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AI-Driven Curation: Are We Sacrificing Diversity In Art And Design?

Written by: Molly-Anna MaQuirl | Posted: 17-01-2024

AI-Driven Curation: Are We Sacrificing Diversity In Art And Design?

This is an AI-generated image created with Midjourney by Molly-Anna MaQuirl

Since the birth of ChatGPT in 2021, AI-based tools have been gaining popularity. From copywriting to music, it has ushered a dramatic change in our lives.

It has been seeing movements within the art community as well, especially in its role in curation.

However, in recent AI news, there have been concerns as to how big of a role we are giving AI when it comes to curation. There are questions about whether or not relying on AI-driven methods ruins the diversity in art and design.

One might argue that despite the advancements we've seen in tasks such as scheduling and communication, AI in art and design still has a long way to go. Others say that complex or abstract pursuits, such as curating artistic collections, still need human intervention.

The big question is: Does relying on artificial intelligence to decide what to show in your galleries and exhibitions sacrifice the diversity that art should be striving to represent?

How AI Has Changed Art Curation

So, how is AI impacting art design and culture? It can be used to sort works by genre or theme, making it easier to differentiate potential exhibits across the globe. Curators can also use sentiment analysis to know which types of artwork resonate with different emotional responses toward its viewers.

Most importantly, few people spare the time to visit art galleries and museums to appreciate art. Most of us nowadays consume art digitally. This means curators are relying on AI-driven methods as they can be translated and easily feature their creative works online.

For example, the selection of personalized images for a certain set of audiences based on their browsing data or using algorithmic models such as GANs (Generative Adversarial Networks) for generating artwork entirely from scratch. It's not a surprise that stakeholders within the art community are very focused on using AI as an essential tool for online promotion.

Challenges with Diversity and Representation

AI-driven curation makes it so much easier for art curators, gallery owners, and creators to do their jobs. This revolutionary approach is undoubtedly helpful; however, it is very important to understand that there are still drawbacks.

Blind Algorithms Cannot Comprehend Diversity

We need to realize that AI and machine learning algorithms still have flaws. Understanding the nuances, especially with diversity, is still not 100%. This is because despite having a depth of knowledge when it comes to art and its history, discerning between genuine or not is questionable.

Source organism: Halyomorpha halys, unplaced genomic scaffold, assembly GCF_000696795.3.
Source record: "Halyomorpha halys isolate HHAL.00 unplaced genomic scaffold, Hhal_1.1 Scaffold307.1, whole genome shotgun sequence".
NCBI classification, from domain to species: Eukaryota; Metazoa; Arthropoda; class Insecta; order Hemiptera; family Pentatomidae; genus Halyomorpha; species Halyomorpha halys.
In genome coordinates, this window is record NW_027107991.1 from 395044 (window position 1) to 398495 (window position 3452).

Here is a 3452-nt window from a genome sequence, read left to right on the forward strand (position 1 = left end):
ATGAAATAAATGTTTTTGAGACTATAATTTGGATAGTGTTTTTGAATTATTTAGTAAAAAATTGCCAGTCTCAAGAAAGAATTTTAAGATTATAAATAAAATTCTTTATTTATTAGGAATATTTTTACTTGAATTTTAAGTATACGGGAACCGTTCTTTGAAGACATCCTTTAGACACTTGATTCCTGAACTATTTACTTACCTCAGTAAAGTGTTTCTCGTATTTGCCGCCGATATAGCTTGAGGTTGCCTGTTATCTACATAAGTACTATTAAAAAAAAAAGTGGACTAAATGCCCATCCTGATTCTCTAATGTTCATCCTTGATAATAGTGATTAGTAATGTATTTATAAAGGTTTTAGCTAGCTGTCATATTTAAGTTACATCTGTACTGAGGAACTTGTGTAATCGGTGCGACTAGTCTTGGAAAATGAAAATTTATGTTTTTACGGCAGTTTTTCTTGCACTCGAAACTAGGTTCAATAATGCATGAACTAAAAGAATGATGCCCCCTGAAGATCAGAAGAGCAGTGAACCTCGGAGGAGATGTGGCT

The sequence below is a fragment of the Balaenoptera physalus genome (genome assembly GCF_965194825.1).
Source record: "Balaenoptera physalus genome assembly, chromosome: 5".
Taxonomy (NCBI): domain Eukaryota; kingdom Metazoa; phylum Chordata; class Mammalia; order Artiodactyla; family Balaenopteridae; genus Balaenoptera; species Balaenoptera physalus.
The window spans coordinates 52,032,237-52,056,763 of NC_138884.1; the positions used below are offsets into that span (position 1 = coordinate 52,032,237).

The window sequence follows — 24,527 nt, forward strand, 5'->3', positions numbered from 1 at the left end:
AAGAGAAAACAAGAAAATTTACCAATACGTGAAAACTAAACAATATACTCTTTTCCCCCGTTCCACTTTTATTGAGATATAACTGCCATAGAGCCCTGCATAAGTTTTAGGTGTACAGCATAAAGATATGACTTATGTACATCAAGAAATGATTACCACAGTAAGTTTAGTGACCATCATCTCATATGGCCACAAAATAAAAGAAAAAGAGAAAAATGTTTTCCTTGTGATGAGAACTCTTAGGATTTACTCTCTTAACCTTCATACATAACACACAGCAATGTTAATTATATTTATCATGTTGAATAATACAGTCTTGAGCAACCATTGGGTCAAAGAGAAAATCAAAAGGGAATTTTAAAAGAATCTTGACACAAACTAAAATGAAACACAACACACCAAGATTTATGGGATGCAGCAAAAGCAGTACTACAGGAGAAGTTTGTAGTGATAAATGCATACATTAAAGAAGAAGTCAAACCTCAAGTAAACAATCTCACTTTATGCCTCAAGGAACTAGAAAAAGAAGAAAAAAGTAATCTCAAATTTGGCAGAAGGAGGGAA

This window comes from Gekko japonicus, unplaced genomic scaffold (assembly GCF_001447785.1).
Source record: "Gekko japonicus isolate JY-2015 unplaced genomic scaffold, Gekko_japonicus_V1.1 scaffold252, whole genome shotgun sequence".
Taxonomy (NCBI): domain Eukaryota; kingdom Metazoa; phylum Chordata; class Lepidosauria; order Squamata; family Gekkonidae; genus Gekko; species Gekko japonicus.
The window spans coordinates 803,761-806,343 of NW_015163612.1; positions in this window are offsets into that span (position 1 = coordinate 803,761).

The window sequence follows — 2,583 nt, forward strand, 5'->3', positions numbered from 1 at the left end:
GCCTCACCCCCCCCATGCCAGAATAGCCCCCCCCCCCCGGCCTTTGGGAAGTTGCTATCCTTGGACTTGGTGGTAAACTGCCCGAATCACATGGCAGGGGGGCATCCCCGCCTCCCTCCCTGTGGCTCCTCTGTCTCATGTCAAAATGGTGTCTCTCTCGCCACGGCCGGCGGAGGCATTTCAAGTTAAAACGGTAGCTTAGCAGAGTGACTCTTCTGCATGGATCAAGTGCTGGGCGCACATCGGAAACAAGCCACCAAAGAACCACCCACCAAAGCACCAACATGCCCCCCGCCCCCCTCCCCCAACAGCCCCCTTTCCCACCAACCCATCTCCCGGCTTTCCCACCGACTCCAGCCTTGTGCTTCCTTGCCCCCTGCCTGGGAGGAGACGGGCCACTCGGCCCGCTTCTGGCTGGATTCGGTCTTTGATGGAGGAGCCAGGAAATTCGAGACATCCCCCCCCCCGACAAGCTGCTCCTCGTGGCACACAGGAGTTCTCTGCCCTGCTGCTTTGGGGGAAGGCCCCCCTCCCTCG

For the sake of marketability and trends, artistic impressions, more often than not, get taken for granted.

Algorithms are not capable of understanding micro details such as context, emotion, or history that make an art diverse. We can call it a bias, as AI favors trends above representation. It reduces our ability to explore a wide range of art forms from different cultural identities across the globe.

Even with human intervention, adding precise criteria provided by creators, AI is still unable to capture cultural cues. It's just analyzing the surface instead of understanding the essence beyond the colors or the brief itself.

Let it be known that AI has greatly improved over the last few years. From curation to AI-designing, advanced algorithms are now being used to immerse into a deeper level of art.

The human level of art appreciation is complex; it includes emotions and diversification. But sooner or later, machines will learn how to navigate it.

The Parable Of “Too Much Control”

We just touched the surface of AI's effect on art and the potential risk of limiting meaningful contributions from lesser-known demographics. But there's a bigger potential risk: what if we give our technology absolute control over our decisions?

It’s a big if, and we know that there are ways to ensure balance and prevent biases – but giving it too much control is very risky.

When algorithms are fixed, they can end up being too strict or too broad in terms of relevancy. A flexibility issue can cause major problems since it limits the ability to curate diverse content.

To give you more understanding, diversity refers to a broad range of styles, cultural perspectives, and voices. Yes, voice. Because an artistic impression is a language that resonates through creativity, if these machine learning computers or algorithms are fixated into a single throughput, curators and artists cannot guarantee that diverse artworks are selected.

So, without the freedom to adjust the algorithm’s parameters, many great creations may be left behind.

Art Curation Metrics

AI-driven curation increasingly relies on metrics prioritizing marketability and popularity more than abstract notions of quality.

An algorithm’s understanding of what artwork should be featured tends to lean heavily in favor of those that can generate likes faster or potentially result in higher engagements—which, as a consequence, negates the basis from which artistic decision-making was built: drawing inspiration from our own human experience.

These issues aren't exclusive to AI either; humans, too, create their own 'bubbles,' where they only pick out art pieces that conform to their specific tastes without paying due attention to works outside them.

Yet, with algorithms embedded into online registration forms for panels, exhibitions, or even publications, this bias becomes further accentuated because machines aren’t able to measure something as complex as art appreciation accurately.

For example, rather than art being appreciated for its aesthetic or for the story it intends to tell through a multisensory experience, curation revolves around whether or not it can ‘sell’ – judging artwork solely on its perceived commercial viability.

This shift in perspective runs the risk of treating art like a commodity — one that should be judged and valued based solely on its marketability rather than how well it captures the multitudes of human experiences.

Essentially, this means design values are determined more by market demands than has been traditionally done.

Technology Should Complement Rather Than Replace Artistic Sensibilities 

At the end of the day, it doesn't take away from the importance of using technology to streamline long-winded parts of producing an exhibition or publication. Still, it does raise questions about whether unnaturally favoring certain elements devalues other vital components, such as diversity in artwork.

Instead of going completely down the route of AI-driven curation, a more balanced approach is needed that includes human input at every stage—from briefing right through to selection.

Not only does such an arrangement honor the artist’s creativity, but it also ensures that decisions remain consistent with our innate understanding of art rather than being entirely dictated by limited metrics employed by machines. That way, we can enjoy the benefits of utilizing both technology and creative intuition in order to ensure a truly diverse set of works when it comes time to showcase exhibitions or publications for all audiences.